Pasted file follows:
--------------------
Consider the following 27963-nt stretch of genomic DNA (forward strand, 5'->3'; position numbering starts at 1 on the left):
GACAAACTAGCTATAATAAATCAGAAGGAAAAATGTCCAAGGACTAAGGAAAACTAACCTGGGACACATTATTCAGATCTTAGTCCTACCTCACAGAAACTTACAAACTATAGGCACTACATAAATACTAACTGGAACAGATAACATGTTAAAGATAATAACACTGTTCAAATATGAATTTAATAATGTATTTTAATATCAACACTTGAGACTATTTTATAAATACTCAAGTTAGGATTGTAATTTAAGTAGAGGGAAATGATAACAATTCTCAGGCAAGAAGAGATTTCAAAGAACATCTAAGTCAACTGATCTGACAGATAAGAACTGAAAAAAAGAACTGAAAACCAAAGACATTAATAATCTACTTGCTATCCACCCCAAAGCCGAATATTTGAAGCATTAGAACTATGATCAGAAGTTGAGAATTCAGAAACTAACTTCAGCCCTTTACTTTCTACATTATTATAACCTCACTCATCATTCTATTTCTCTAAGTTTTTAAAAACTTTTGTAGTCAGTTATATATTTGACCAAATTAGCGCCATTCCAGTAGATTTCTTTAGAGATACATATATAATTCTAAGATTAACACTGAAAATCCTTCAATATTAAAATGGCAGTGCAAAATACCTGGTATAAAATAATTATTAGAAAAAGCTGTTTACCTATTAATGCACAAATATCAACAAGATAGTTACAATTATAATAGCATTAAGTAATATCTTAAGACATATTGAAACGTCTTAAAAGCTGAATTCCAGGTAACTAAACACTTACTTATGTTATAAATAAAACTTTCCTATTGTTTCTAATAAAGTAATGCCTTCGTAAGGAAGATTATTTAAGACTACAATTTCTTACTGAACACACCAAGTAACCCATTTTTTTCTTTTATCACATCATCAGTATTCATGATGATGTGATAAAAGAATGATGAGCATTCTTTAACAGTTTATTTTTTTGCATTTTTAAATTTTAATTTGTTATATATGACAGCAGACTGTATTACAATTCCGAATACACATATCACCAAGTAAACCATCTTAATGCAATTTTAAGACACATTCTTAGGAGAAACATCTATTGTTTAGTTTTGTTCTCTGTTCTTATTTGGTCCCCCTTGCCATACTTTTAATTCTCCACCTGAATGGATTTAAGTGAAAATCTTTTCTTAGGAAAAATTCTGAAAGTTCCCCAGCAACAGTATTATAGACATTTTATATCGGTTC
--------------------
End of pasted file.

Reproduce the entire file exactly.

Consider the following 27963-nt stretch of genomic DNA (forward strand, 5'->3'; position numbering starts at 1 on the left):
GACAAACTAGCTATAATAAATCAGAAGGAAAAATGTCCAAGGACTAAGGAAAACTAACCTGGGACACATTATTCAGATCTTAGTCCTACCTCACAGAAACTTACAAACTATAGGCACTACATAAATACTAACTGGAACAGATAACATGTTAAAGATAATAACACTGTTCAAATATGAATTTAATAATGTATTTTAATATCAACACTTGAGACTATTTTATAAATACTCAAGTTAGGATTGTAATTTAAGTAGAGGGAAATGATAACAATTCTCAGGCAAGAAGAGATTTCAAAGAACATCTAAGTCAACTGATCTGACAGATAAGAACTGAAAAAAAGAACTGAAAACCAAAGACATTAATAATCTACTTGCTATCCACCCCAAAGCCGAATATTTGAAGCATTAGAACTATGATCAGAAGTTGAGAATTCAGAAACTAACTTCAGCCCTTTACTTTCTACATTATTATAACCTCACTCATCATTCTATTTCTCTAAGTTTTTAAAAACTTTTGTAGTCAGTTATATATTTGACCAAATTAGCGCCATTCCAGTAGATTTCTTTAGAGATACATATATAATTCTAAGATTAACACTGAAAATCCTTCAATATTAAAATGGCAGTGCAAAATACCTGGTATAAAATAATTATTAGAAAAAGCTGTTTACCTATTAATGCACAAATATCAACAAGATAGTTACAATTATAATAGCATTAAGTAATATCTTAAGACATATTGAAACGTCTTAAAAGCTGAATTCCAGGTAACTAAACACTTACTTATGTTATAAATAAAACTTTCCTATTGTTTCTAATAAAGTAATGCCTTCGTAAGGAAGATTATTTAAGACTACAATTTCTTACTGAACACACCAAGTAACCCATTTTTTTCTTTTATCACATCATCAGTATTCATGATGATGTGATAAAAGAATGATGAGCATTCTTTAACAGTTTATTTTTTTGCATTTTTAAATTTTAATTTGTTATATATGACAGCAGACTGTATTACAATTCCGAATACACATATCACCAAGTAAACCATCTTAATGCAATTTTAAGACACATTCTTAGGAGAAACATCTATTGTTTAGTTTTGTTCTCTGTTCTTATTTGGTCCCCCTTGCCATACTTTTAATTCTCCACCTGAATGGATTTAAGTGAAAATCTTTTCTTAGGAAAAATTCTGAAAGTTCCCCAGCAACAGTATTATAGACATTTTATATCGGTTC